My initial reaction to the Supreme Court’s ruling to uphold The Affordable Care Act was to breathe a sigh of relief. The law, particularly the individual mandate – the cornerstone provision – is constitutional and now we can get on with the real task at hand of transforming the U.S. health care system into one in which high-quality and safe care is delivered in an effective, timely, and patient-centered manner. To me, that’s the bottom line. And I don’t think the real task at hand would have changed had the Supreme Court struck the law down.
That’s what I kept reminding myself as I awaited the decision in a crowded conference room with many of my colleagues from the Jefferson School of Population Health. Upheld or struck down, the mission would continue.
The air in that conference room was thick with anticipation as the Supreme Court’s ruling began to trickle out. After some initial confusion, it soon became clear. There were not five votes to uphold the ACA on the ground that Congress could use its power to regulate commerce between the states to require everyone to buy health insurance. However, five Justices agreed that the penalty that someone must pay if he refuses to buy insurance is a kind of tax that Congress can impose using its taxing power. That is all that matters. Because the mandate survives, the Court did not need to decide what other parts of the statute were constitutional, except for a provision that required states to comply with new eligibility requirements for Medicaid or risk losing their funding. On that question, the Court held that the provision is constitutional as long as states would only lose new funds if they didn’t comply with the new requirements, rather than all of their funding.
Besides being an obviously big win for President Obama, what the ruling means is that this “health care overhaul,” still only partly in effect, will move forward, picking up momentum as it does so and affecting the way that countless Americans receive and pay for their personal health care.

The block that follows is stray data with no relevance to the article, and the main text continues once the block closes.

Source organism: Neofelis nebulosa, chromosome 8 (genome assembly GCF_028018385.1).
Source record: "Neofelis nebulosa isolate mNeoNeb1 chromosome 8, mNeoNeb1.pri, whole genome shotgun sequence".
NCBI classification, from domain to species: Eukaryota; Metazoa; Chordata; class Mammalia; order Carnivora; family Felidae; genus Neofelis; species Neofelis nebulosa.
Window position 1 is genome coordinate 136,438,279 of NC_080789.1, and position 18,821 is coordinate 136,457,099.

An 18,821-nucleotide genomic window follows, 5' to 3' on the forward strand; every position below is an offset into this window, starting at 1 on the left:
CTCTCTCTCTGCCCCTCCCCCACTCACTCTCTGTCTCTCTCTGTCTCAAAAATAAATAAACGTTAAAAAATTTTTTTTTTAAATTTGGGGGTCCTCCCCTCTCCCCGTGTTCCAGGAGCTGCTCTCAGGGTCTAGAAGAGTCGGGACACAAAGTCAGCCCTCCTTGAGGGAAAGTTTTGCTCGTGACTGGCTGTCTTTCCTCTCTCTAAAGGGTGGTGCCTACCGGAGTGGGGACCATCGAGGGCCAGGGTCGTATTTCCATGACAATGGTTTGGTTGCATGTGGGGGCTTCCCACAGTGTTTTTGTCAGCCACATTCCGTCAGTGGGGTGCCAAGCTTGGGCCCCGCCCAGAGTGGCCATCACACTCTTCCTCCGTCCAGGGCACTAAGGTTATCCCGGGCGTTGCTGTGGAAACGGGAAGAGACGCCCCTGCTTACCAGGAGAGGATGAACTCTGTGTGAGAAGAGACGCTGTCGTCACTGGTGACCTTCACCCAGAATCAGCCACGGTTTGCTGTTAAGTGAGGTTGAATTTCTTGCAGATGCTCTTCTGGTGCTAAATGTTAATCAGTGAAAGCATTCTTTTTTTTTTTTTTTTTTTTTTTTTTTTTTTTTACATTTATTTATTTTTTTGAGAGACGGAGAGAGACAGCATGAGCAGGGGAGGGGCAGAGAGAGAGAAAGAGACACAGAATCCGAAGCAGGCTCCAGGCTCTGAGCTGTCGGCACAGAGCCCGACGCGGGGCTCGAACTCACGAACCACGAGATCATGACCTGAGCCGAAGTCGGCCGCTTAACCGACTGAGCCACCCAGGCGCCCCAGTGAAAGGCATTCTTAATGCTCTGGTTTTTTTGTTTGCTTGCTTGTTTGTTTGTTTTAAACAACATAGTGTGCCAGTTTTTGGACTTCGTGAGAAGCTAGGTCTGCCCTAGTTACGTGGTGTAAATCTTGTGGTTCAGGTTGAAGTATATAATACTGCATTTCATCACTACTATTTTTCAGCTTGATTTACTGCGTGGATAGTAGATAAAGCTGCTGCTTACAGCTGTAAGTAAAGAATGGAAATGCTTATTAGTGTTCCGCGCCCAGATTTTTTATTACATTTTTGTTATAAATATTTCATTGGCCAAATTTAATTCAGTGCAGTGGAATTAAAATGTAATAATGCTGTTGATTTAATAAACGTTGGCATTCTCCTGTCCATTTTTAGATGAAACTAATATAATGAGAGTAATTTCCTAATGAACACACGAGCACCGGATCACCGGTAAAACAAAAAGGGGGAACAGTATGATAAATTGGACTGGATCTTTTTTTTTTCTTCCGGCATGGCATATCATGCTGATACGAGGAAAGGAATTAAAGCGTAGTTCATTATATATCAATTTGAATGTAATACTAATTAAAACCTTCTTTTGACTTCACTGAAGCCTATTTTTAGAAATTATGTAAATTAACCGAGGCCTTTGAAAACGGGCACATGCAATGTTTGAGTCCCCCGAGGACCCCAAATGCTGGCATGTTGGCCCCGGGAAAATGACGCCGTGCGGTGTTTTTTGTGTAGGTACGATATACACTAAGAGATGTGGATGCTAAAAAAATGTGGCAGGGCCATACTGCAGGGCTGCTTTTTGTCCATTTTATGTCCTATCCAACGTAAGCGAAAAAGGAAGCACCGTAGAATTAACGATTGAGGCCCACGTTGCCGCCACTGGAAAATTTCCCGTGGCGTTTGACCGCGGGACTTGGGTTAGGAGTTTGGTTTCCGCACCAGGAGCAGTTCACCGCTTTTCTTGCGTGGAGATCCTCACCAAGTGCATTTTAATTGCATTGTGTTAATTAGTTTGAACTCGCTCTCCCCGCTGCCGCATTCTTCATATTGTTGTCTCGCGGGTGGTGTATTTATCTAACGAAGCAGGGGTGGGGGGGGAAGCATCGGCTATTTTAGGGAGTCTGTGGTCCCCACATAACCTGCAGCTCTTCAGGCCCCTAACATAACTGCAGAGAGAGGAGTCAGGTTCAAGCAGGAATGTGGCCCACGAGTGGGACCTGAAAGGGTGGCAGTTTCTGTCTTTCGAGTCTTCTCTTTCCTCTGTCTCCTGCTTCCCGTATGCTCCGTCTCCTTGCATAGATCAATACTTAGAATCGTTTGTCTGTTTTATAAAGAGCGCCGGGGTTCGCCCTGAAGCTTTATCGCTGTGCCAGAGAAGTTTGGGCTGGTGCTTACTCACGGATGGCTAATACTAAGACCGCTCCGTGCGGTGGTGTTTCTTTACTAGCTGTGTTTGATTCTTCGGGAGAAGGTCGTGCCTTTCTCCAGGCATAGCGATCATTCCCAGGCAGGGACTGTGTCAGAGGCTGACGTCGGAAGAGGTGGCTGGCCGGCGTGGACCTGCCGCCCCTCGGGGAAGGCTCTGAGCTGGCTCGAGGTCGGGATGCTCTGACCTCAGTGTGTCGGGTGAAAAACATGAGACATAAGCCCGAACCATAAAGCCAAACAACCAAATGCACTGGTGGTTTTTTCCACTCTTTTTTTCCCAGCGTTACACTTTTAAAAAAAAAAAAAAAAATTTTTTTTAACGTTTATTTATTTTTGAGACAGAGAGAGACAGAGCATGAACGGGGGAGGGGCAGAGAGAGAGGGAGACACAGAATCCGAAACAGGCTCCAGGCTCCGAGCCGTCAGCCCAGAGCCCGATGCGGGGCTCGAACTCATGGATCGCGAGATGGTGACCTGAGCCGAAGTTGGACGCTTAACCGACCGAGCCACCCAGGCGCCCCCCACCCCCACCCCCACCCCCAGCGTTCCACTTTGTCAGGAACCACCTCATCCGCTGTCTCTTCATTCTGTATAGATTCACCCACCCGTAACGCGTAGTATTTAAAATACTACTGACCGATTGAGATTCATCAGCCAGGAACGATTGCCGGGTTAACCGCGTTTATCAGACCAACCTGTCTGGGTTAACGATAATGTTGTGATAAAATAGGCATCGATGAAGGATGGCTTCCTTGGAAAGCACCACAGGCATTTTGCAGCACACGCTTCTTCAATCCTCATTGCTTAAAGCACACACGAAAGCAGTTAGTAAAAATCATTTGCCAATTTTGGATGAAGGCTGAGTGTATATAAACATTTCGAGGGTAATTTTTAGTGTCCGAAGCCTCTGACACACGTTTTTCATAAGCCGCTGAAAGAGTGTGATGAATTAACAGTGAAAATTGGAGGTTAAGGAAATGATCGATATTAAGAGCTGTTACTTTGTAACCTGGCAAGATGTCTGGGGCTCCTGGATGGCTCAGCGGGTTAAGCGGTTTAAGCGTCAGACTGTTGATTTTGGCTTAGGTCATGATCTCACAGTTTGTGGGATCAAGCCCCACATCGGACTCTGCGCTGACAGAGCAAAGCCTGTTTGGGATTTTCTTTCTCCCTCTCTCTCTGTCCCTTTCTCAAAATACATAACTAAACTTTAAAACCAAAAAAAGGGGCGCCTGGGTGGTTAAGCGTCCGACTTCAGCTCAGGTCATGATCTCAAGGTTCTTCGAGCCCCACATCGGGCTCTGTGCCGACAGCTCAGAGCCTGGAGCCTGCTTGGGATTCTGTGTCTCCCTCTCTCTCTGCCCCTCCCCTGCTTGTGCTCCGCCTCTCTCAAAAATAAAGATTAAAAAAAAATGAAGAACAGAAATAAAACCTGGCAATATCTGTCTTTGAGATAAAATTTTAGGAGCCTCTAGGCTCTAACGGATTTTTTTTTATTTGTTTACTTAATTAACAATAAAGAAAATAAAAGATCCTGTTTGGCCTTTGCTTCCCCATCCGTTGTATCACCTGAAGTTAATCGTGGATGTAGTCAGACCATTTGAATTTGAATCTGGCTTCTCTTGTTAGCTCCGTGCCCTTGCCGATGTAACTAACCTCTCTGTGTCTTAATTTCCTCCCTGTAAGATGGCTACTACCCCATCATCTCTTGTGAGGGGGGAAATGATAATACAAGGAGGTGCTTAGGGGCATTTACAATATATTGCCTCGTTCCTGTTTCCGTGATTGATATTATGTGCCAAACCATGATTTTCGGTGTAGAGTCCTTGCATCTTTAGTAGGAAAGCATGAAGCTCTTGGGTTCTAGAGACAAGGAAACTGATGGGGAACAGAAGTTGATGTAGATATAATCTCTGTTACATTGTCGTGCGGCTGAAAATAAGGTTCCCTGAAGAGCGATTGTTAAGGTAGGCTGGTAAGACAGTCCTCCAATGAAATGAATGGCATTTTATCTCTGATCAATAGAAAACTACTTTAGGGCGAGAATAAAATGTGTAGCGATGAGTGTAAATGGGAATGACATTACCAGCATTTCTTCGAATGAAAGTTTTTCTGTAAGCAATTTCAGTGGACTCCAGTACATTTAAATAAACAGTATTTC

Personally, I feel this is a monumental decision for the 33 million American who have gone without health care coverage, and the 13 million American non-elderly adults who have been denied insurance specifically because of their medical conditions, according to the Commonwealth Fund. The Kaiser Family Foundation, by the way, says 21% of people who apply for health insurance on their own get turned down, are charged a higher price, or offered a plan that excludes coverage for their pre-existing condition.
The private sector, of course, has already taken significant steps toward changing the way that health care is delivered in this country. Doctors, hospitals and insurers have begun changing the way they do business as they prepare for an influx of new customers and federal incentives aimed at slowing health care spending by rewarding increased coordination among medical providers. I’m happy to say that many are following the medical home model, where care is coordinated and financial savings are shared among doctors, hospitals and other providers.
So, the mission continues. This is a historic time for American health care and now we can continue living up to the challenge of making health care what it can be. Make no mistake about it, massive change in the health care industry is still needed. We need a health care system that puts the quality and safety of patients first, while at the same time reducing cost.
Today I am encouraged by the Supreme Court’s decision and more confident than ever that we will see this through.
David B. Nash is Founding Dean of the Jefferson School of Population Health at Thomas Jefferson University and blogs at Nash on Health Policy and Primary Care Progress, where this article originally appeared.